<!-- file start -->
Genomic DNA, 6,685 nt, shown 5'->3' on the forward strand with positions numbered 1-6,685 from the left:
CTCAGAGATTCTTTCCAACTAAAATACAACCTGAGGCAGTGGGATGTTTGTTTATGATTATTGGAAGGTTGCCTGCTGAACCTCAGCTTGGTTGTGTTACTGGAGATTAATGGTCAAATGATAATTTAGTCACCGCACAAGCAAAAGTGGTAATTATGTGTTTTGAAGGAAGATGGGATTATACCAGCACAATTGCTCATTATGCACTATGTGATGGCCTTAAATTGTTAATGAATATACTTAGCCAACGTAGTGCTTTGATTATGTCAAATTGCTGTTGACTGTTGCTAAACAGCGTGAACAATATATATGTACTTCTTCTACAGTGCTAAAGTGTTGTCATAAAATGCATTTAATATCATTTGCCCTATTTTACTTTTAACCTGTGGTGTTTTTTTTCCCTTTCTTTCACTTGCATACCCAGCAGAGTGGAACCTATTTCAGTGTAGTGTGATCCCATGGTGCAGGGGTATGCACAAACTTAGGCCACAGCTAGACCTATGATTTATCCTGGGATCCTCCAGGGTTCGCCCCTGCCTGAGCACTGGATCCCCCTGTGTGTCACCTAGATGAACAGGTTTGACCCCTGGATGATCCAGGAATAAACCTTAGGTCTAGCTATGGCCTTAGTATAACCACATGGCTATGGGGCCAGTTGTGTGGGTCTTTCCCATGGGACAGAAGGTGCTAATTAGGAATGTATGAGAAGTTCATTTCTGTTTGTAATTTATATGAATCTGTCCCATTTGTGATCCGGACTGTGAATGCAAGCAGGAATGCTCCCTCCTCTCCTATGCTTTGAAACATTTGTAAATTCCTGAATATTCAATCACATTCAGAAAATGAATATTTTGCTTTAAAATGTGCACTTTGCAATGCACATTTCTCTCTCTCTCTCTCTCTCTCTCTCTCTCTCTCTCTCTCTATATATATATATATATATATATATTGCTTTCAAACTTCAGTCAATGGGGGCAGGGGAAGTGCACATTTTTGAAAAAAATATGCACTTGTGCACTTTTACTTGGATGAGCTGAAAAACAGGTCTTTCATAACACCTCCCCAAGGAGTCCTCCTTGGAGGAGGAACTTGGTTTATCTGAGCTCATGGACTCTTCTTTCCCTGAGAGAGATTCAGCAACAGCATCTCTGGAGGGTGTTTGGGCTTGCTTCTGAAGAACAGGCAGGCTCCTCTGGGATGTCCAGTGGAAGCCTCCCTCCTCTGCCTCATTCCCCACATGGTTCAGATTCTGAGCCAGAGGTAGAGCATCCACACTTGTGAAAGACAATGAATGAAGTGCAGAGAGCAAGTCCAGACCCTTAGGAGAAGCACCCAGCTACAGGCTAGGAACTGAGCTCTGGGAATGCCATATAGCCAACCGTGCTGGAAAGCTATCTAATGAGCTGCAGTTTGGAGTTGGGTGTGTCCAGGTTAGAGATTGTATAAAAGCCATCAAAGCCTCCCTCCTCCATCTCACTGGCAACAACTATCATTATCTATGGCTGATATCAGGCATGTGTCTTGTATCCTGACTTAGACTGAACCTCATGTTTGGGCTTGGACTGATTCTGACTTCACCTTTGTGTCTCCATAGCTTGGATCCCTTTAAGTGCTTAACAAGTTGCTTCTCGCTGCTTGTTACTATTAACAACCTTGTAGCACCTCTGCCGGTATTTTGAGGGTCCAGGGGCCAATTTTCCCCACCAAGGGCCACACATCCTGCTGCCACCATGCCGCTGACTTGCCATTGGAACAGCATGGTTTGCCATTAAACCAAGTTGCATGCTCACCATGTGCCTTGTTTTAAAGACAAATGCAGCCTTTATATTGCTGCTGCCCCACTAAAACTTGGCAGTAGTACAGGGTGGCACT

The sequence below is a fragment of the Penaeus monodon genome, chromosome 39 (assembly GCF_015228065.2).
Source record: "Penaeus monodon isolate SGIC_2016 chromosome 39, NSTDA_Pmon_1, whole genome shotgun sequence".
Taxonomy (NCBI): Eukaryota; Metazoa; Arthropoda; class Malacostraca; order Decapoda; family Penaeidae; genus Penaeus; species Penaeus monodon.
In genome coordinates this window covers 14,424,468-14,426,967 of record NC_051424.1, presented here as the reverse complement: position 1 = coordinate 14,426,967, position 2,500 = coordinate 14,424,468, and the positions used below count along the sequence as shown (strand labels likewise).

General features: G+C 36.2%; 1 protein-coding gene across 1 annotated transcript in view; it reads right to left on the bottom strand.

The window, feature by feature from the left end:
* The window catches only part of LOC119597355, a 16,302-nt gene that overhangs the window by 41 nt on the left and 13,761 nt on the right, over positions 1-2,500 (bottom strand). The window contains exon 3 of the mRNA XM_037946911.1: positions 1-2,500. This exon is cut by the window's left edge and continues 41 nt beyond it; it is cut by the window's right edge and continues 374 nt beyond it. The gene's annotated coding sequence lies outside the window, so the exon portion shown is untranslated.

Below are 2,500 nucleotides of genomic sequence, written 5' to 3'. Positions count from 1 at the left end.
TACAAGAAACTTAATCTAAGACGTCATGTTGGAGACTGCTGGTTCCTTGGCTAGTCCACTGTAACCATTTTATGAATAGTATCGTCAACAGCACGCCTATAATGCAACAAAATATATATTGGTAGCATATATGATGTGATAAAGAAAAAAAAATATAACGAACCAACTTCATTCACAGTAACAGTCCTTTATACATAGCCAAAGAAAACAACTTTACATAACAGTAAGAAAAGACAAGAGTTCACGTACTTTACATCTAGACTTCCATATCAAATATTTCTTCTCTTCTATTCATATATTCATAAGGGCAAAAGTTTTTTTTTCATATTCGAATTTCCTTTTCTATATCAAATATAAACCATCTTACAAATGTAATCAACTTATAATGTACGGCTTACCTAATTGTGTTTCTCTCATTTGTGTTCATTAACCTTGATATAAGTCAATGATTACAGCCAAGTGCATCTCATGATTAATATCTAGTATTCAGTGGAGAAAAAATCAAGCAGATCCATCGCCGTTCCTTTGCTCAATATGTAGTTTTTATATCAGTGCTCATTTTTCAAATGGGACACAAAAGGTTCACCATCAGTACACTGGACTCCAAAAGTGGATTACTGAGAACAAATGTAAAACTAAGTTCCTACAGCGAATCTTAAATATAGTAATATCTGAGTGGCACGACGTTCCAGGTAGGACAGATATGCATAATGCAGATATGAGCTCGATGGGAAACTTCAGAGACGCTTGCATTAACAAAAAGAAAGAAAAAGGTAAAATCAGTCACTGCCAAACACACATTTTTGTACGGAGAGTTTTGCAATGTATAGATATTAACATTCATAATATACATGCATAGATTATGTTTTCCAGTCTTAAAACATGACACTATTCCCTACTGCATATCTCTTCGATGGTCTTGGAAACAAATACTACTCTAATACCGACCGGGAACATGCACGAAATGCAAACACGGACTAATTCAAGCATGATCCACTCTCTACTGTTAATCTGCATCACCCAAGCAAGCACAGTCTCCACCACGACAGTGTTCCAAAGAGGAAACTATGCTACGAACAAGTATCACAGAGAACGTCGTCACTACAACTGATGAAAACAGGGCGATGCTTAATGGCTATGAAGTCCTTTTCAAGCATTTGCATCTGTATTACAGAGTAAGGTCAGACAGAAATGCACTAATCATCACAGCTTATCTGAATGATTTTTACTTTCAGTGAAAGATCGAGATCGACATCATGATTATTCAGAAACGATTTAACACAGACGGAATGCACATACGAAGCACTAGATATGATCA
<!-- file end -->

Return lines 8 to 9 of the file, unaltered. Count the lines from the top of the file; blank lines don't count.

The window, feature by feature from the left end:
* The window catches only part of LOC119597355, a 16,302-nt gene that overhangs the window by 41 nt on the left and 13,761 nt on the right, over positions 1-2,500 (bottom strand). The window contains exon 3 of the mRNA XM_037946911.1: positions 1-2,500. This exon is cut by the window's left edge and continues 41 nt beyond it; it is cut by the window's right edge and continues 374 nt beyond it. The gene's annotated coding sequence lies outside the window, so the exon portion shown is untranslated.